First off, don't freak out. ESA's intent is to have this be as stress-free as possible. Renewing your ACE is not hard. You will find that our definition and a state regulatory group's definition of a CEU may be a little different -- with our definition being the more lenient version. For example, we count things that the states don't (an obvious example here is reading pest control magazines). We call a CEU most activities that show you have continued to develop your knowledge of structural pest contro as it intersects with entomology.
But before we start talking about renewing, we need to revisit the ACE application.
Recall that the new ACE application that started being used in late 2013 changed renewals a bit. The new applications have a 3-year lifespan and at whatever point during the application period a person passed their exam, they were ACE certified until the end of it. So anyone who applied on the new application does not yet need to renew their ACE. The price paid for the application tells you if you used the new or the old application (old fee was $150/non-members or $125/ESA members. The new fee is $355/members and $395/non-members). If you still don't know, contact ESA.
Renewing your ACE is now simpler than ever. Starting in 2014 we began allowing people to renew for 3 years. This year all renewing ACEs will be for a 3-year period. The basic rules for renewing your ACE (U.S. version of ACE only) are these steps:
- Must be a licensed applicator and be allowed to apply pesticides without supervision, or whatever is the highest credential in your state, territory, or region. State-based, tribal, and Dept of Defense applicator licenses all count. You must submit proof of this licensure.
- Sign your name to affirm your continued adherence to the ACE Code of Ethics
- Submit your renewal fees (currently $295/ESA members and $375/non-memers). Recall that ESA is a personal membership, not company-based like NPMA is. So to claim the lower rate you must be a member of ESA (generally about 30-40% of ACEs are also ESA members).
- Must submit 18 CEUs earned during the 3 previous years, according to this table of eligible CEUs.
Here are four scenarios that help to explain renewing ACE certification:
- John is a new ACE, having earned his certification in January 2014. He applied on the old application so his renewal comes due on December 31, 2014. He needs to submit CEUs earned during the years 2012-2014 which would include from the time prior to his becoming an ACE.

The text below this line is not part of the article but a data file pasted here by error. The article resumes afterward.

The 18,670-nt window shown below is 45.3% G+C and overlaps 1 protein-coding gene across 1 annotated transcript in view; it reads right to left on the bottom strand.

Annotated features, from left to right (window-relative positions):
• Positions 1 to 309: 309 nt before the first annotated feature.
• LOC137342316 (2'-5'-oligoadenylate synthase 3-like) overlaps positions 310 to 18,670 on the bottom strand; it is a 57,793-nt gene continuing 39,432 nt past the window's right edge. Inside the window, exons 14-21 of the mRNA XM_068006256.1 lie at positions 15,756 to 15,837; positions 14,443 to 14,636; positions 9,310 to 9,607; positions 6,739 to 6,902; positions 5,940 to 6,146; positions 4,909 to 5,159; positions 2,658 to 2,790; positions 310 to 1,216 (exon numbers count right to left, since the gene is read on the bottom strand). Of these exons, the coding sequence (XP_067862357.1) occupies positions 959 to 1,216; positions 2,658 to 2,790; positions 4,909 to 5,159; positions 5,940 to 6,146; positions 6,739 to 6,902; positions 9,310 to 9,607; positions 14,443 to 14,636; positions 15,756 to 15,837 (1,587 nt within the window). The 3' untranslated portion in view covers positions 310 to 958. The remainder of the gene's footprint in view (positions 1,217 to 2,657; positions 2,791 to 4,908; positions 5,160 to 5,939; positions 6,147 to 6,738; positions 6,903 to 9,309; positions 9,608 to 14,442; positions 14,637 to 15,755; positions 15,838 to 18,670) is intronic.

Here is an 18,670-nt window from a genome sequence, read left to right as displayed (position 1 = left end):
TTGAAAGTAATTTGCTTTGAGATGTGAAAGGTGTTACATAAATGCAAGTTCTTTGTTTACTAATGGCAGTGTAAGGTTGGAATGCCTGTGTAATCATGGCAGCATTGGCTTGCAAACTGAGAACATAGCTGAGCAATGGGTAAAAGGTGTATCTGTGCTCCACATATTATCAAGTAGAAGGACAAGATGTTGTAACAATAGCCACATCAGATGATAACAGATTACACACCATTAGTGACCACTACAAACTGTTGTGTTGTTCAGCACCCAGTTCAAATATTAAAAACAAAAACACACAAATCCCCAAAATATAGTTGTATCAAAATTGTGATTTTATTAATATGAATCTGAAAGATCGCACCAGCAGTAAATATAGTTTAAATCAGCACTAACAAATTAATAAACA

- Jane is a new ACE, having earned her certification in January 2014. She applied on the new application so does not need to renew until the end of her initial application period (end of 2016).
- Jack earned his ACE years ago but has been renewing annually every year, including in 2014. This year he submits CEUs earned during 2012-2014 to renew for 2015-2017.
- Jill earned her ACE years ago and has been renewing annually, but in 2014 she chose the phase-in of the new structure and renewed for 3 years. She does not need to renew until December 31, 2016.
Renewing a BCE is still an annual process. The reason for this discrepancy is that most BCEs (95%) are also ESA members and ESA membership renewal is also calendar-year based. Every year a BCE must pay the annual renewal fee (see fee schedule here). Fees are reduced for Interns and Emeritus BCEs.
Every three years all full BCEs (Interns and Emeritus are exempt) must also submit a report that documents their CEUs. There is no fee for this report as long as it is received prior to the due date and is submitted electronically. The report covers CEUs attained in the three years prior to the report. It is due on December 31st and considered to be on time if received by the end of March in the following year.
The link to the annual BCE renewal form is here (or just do it as a part of your ESA renewal)
The link to the tri-annual CEU report is here. You can download a copy of the report in Excel, Word, or as a PDF.